By Rodrigo Campos
NEW YORK (Reuters) - One year ago, when it became clear that Republican Donald Trump had pulled a historic upset to defeat Democrat Hillary Clinton to the U.S. presidency, futures in the Dow Jones Industrial Average tumbled nearly 900 points.
Ahead of the election, some market strategists found it difficult to plan financially for Trump's possible presidency, in part because many of his proposals were seen as contradictory or lacking in detail.
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However, at the close of trading of that session, Dow futures had reversed the drop to close up nearly 250 points, above 18,500.
That is the lowest they have been since then.
Despite not having a single major legislative victory and with prospects for a government shutdown in December looming, stocks have not looked back in the Trump era.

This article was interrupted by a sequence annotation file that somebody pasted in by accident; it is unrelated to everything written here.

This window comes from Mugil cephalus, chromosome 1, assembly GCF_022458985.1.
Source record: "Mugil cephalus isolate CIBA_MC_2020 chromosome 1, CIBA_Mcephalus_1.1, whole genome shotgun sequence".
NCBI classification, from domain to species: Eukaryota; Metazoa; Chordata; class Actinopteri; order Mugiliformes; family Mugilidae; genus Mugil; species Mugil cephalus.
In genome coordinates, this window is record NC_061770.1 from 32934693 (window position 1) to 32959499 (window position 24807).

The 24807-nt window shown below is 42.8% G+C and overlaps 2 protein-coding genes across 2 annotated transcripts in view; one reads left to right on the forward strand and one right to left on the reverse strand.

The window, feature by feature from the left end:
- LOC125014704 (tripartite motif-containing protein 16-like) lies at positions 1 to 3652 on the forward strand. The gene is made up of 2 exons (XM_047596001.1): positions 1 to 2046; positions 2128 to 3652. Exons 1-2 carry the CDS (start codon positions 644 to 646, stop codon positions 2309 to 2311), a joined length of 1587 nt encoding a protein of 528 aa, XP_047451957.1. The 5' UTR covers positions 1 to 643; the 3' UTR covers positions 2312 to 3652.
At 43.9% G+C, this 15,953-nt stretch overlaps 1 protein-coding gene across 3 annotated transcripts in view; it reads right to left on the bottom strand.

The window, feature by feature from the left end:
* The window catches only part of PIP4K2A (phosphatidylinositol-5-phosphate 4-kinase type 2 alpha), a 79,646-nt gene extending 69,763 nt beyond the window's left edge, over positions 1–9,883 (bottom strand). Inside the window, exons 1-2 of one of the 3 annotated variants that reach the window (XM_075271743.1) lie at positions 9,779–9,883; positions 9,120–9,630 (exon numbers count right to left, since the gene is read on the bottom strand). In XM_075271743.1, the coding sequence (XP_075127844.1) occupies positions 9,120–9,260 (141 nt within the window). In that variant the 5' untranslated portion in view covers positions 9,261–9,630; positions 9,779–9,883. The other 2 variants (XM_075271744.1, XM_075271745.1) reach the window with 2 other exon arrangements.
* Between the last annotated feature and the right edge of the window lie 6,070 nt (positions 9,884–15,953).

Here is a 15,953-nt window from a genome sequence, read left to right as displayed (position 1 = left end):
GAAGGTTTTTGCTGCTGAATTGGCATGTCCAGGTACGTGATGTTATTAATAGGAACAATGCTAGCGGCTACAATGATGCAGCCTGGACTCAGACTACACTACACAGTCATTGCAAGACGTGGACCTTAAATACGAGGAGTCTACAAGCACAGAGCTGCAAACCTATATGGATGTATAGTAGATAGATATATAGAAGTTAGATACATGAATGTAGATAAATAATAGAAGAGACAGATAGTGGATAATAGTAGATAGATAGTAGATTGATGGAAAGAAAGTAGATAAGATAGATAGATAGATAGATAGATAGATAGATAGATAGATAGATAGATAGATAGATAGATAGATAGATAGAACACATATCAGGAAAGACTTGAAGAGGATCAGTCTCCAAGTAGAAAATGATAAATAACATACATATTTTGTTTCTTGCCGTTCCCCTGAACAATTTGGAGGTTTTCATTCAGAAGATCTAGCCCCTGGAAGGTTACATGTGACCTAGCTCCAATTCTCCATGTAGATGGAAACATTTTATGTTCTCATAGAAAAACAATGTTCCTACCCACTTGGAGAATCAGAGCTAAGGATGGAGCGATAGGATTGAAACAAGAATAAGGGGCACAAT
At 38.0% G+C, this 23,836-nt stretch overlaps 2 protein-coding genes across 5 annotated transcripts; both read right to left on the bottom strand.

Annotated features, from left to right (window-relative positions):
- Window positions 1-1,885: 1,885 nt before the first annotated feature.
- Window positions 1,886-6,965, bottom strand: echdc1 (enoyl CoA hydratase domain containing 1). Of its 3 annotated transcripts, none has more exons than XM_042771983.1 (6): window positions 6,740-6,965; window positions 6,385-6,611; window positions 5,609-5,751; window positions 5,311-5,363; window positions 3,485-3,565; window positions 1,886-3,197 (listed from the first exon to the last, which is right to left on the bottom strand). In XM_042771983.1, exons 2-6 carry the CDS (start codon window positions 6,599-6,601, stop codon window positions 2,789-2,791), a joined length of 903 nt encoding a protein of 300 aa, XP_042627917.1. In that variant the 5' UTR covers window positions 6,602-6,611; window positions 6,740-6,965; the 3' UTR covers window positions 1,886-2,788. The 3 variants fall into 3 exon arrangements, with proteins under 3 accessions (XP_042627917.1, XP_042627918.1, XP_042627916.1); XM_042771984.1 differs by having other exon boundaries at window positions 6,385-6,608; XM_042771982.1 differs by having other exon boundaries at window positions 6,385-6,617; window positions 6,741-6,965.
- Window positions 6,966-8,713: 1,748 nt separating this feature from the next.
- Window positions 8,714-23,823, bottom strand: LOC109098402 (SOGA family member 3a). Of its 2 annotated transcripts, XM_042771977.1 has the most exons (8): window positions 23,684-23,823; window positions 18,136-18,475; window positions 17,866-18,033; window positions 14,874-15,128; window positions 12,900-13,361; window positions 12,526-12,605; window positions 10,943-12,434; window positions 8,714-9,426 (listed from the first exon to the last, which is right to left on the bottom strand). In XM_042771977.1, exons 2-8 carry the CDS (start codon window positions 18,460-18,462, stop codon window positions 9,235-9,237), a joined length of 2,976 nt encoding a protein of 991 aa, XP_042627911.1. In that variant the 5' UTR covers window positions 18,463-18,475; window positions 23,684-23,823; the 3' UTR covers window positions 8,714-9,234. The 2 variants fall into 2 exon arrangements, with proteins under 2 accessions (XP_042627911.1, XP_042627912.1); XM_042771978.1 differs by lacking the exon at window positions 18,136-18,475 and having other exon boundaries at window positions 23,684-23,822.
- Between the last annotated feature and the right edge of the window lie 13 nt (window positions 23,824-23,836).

The S&P 500 <.SPX> is up 21.1 percent since the 2016 election, while the Dow <.DJI> has gained 28.5 percent in that period and the Nasdaq Composite <.IXIC> is up 30.3 percent.
Banks and technology have been the best performers over the past year, with telecommunication services the weakest performer. (http://reut.rs/2zkOcCf)
The Dow has closed at a record high more than 70 times since election day 2016 and the S&P 500 has closed at a record on 52 days in 2017 -the fifth-most in any year, but it could challenge the 59 record closes in 1928 for third place or the 62 in 1964 for second, according to S&P Dow Jones Indices data. The year with the most S&P record closing highs is 1995 with 77. There were 53 in 2014.
Economic growth across the globe, alongside stimulative monetary policy from the world's largest central banks, have been behind the market's rally. The expectation of pro-growth and business-friendly policies from the Trump administration as well as bets on deregulation, gave investors further reasons to invest in stocks.
For a graphic on top and bottom stock performance since Trump's election victory see [http://tmsnrt.rs/2zlnkC0].
For a graphic on Trump's tweets about the market rally see [http://tmsnrt.rs/2zkkKMN]
(Reporting by Rodrigo Campos; Editing by Chris Reese)